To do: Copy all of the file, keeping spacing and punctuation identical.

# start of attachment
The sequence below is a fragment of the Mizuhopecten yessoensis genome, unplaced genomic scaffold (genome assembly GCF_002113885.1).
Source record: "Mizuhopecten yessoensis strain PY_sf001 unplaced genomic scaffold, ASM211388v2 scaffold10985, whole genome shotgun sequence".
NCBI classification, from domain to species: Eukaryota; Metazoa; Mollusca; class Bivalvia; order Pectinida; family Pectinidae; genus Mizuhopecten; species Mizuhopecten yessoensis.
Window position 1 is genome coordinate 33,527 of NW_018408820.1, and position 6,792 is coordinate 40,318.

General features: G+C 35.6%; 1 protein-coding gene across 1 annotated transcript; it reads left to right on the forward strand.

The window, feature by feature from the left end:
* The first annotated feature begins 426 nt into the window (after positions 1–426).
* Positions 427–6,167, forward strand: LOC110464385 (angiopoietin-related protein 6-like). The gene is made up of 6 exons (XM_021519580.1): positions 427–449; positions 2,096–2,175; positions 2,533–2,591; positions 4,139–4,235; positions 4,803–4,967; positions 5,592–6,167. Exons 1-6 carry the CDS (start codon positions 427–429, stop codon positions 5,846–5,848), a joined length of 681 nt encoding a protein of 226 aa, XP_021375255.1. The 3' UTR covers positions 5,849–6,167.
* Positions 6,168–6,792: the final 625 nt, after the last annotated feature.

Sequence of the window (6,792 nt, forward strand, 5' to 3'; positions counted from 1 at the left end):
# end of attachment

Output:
The sequence below is a fragment of the Mizuhopecten yessoensis genome, unplaced genomic scaffold (genome assembly GCF_002113885.1).
Source record: "Mizuhopecten yessoensis strain PY_sf001 unplaced genomic scaffold, ASM211388v2 scaffold10985, whole genome shotgun sequence".
NCBI classification, from domain to species: Eukaryota; Metazoa; Mollusca; class Bivalvia; order Pectinida; family Pectinidae; genus Mizuhopecten; species Mizuhopecten yessoensis.
Window position 1 is genome coordinate 33,527 of NW_018408820.1, and position 6,792 is coordinate 40,318.

General features: G+C 35.6%; 1 protein-coding gene across 1 annotated transcript; it reads left to right on the forward strand.

The window, feature by feature from the left end:
* The first annotated feature begins 426 nt into the window (after positions 1–426).
* Positions 427–6,167, forward strand: LOC110464385 (angiopoietin-related protein 6-like). The gene is made up of 6 exons (XM_021519580.1): positions 427–449; positions 2,096–2,175; positions 2,533–2,591; positions 4,139–4,235; positions 4,803–4,967; positions 5,592–6,167. Exons 1-6 carry the CDS (start codon positions 427–429, stop codon positions 5,846–5,848), a joined length of 681 nt encoding a protein of 226 aa, XP_021375255.1. The 3' UTR covers positions 5,849–6,167.
* Positions 6,168–6,792: the final 625 nt, after the last annotated feature.

Sequence of the window (6,792 nt, forward strand, 5' to 3'; positions counted from 1 at the left end):